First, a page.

Several years ago, during the holidays, I encountered a street poet. He was plinking away on a very old typewriter, selling short poems for whatever patrons felt appropriate.
He typed his poetry on thin, onion skin paper. I remember the distinctive clickety-clack sound of the keys striking the paper. An utterly foreign sound in today’s world of laptops and touch screens.
He was staged just outside a popular downtown bookstore. Location, after all, is everything. Busy, frazzled shoppers couldn’t help but stop and take in this intriguing spectacle.
I inquired about his services. He told me there were several clients ahead of me, but if I’d like a personal poem, to leave my name. He suggested I include whatever I was passionate about. So, I wrote down my name and the word “art.”
I left to explore the bookstore and shop. An hour later I returned and the poet told me my poem was done. Here’s a photo of the poem he typed for me:
This is my favorite line in his poem:
“Stretch the paint, until you have built a stair on which man may climb out of his lack of kindness.”
The poet’s name is Kevin Devaney. His website states that he is “a graduate of the Sarah Lawrence College MFA program (2011) and a spoken word advocate.”
He is the founder of the Santa Cruz, California weekly poetry open mic, the Sarah Lawrence College Spoken Word Collective, the Northampton Poetry Brothel, Northampton Poetry, and the former Art Bar & Cafe Philanthropub. He is passionate about devising new ways for art to intersect with daily life. You can find more of his work on his Instagram page.
What I admire about Kevin Devaney are his passion and fearlessness. Not a lot of people are willing to open up shop on a busy city street, during the holidays, and perform.
Push just a tiny bit longer
How many of us are held back by fear? By that nagging voice in our head, telling us we’re not good enough?
Perhaps the answer to our fears, then, is to “stretch the paint.” Take out our creative brushes (or whatever tools you use), and dive in.
And what about fear, you ask? How do we be brave and recover the essence of who we are? Or who we want to become?
Fortunately, there is a way to be brave again. All it requires is one thing:
Learn to let go
Let go of the past. Ignore the voices of those who discourage you. They are mired in their own fear and threatened by the ones who set sail.
Let go of your self-doubt and fear of failure. Risk a little to let your true self emerge. Others will appreciate your authenticity and uniqueness.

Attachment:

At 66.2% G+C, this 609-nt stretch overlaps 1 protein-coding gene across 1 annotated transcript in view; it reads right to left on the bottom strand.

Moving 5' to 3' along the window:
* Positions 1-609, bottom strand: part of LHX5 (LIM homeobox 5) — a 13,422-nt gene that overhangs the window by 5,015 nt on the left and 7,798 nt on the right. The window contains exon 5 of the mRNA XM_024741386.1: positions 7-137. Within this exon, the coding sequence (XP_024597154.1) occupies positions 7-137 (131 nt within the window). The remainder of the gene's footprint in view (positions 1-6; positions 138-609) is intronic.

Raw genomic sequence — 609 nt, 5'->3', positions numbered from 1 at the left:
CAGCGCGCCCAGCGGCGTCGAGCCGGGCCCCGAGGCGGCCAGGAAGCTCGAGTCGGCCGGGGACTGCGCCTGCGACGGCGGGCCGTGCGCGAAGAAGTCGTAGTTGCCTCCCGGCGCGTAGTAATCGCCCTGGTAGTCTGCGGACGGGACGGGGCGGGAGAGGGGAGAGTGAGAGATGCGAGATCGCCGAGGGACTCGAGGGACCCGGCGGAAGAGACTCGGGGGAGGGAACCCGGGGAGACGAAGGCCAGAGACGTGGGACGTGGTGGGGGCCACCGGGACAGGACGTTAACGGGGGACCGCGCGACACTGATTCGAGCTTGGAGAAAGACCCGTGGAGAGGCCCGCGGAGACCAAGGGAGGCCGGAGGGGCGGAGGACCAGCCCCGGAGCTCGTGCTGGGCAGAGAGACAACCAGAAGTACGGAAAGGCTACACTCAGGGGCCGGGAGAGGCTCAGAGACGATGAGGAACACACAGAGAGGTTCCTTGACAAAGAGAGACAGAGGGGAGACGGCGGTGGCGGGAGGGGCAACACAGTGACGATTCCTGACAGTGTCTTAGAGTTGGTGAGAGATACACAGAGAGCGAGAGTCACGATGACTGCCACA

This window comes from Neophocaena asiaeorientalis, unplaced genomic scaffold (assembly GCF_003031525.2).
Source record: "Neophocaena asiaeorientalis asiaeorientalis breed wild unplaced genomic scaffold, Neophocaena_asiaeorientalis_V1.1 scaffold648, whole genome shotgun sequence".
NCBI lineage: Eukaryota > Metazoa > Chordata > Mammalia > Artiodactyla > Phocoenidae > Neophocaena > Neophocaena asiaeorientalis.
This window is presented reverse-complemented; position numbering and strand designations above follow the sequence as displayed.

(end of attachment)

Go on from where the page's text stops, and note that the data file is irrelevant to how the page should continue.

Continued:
And should you get knocked down, dust yourself off and learn from the experience. Figure out what went wrong. Don’t waste time blaming others, even if it was their fault. Find a better path forward. Regroup, and when you’re ready, try again.
“Extraordinary benefits accrue to the tiny minority of people who are able to push just a tiny bit longer.” — Seth Godin
Clinging and grasping
Writer Melissa Kirk, in an article for Psychology Today, had this to say about the power of letting go:
“In my life, the most amazing things that have happened to me have been direct results of me facing the crippling terror of letting go of something. Whether a relationship, a job, or a story about myself and what I am and am not good at, the best things in my life have come when I’ve chosen to hold my breath and dive under the terror, even if I’ve tried hundreds or times before and failed.”
Author and mindfulness expert Jon Kabat-Zinn, in the following YouTube video narration, encourages us to stop “clinging and grasping” at things, especially when we cannot have them or they’re not good for us.
Kabat-Zinn talks about how they trap monkeys in India. They cut a hole in a coconut, and tie the coconut to the base of a tree.
Then they place a banana inside the coconut. The hole is crafted so that when the monkey grasps the banana, the size of his fist prevents the monkey from removing his hand.
The monkeys refuse to let go of the banana. They are caught by their own desire.
Sound a bit familiar?
How many of us cling to a desire? How often do we grasp and hold on to unhealthy habits, relationships or behaviors?
As Kabat-Zinn points out, letting go really means “letting be.” Allowing yourself not to get caught up in something. When we stop grasping and clinging, we let go of the psychological banana. We open the doorway to freedom. Freedom to be who we want to be.
A more peaceful state
The street poet Kevin Devaney inspired me. He reminded me that creative passion is such a gift, if we are willing to be brave, let go of our fear and share our art with the world.
“Letting go helps us to to live in a more peaceful state of mind and helps restore our balance. It allows others to be responsible for themselves and for us to take our hands off situations that do not belong to us. This frees us from unnecessary stress.” — Melody Beattie
I hope you let go of whatever is holding you back, and learn to be brave again. Doing so will enrich your life and the lives of many others.
Before you go
I’m John P. Weiss. I draw cartoons, paint landscapes and write about life. Thanks for reading.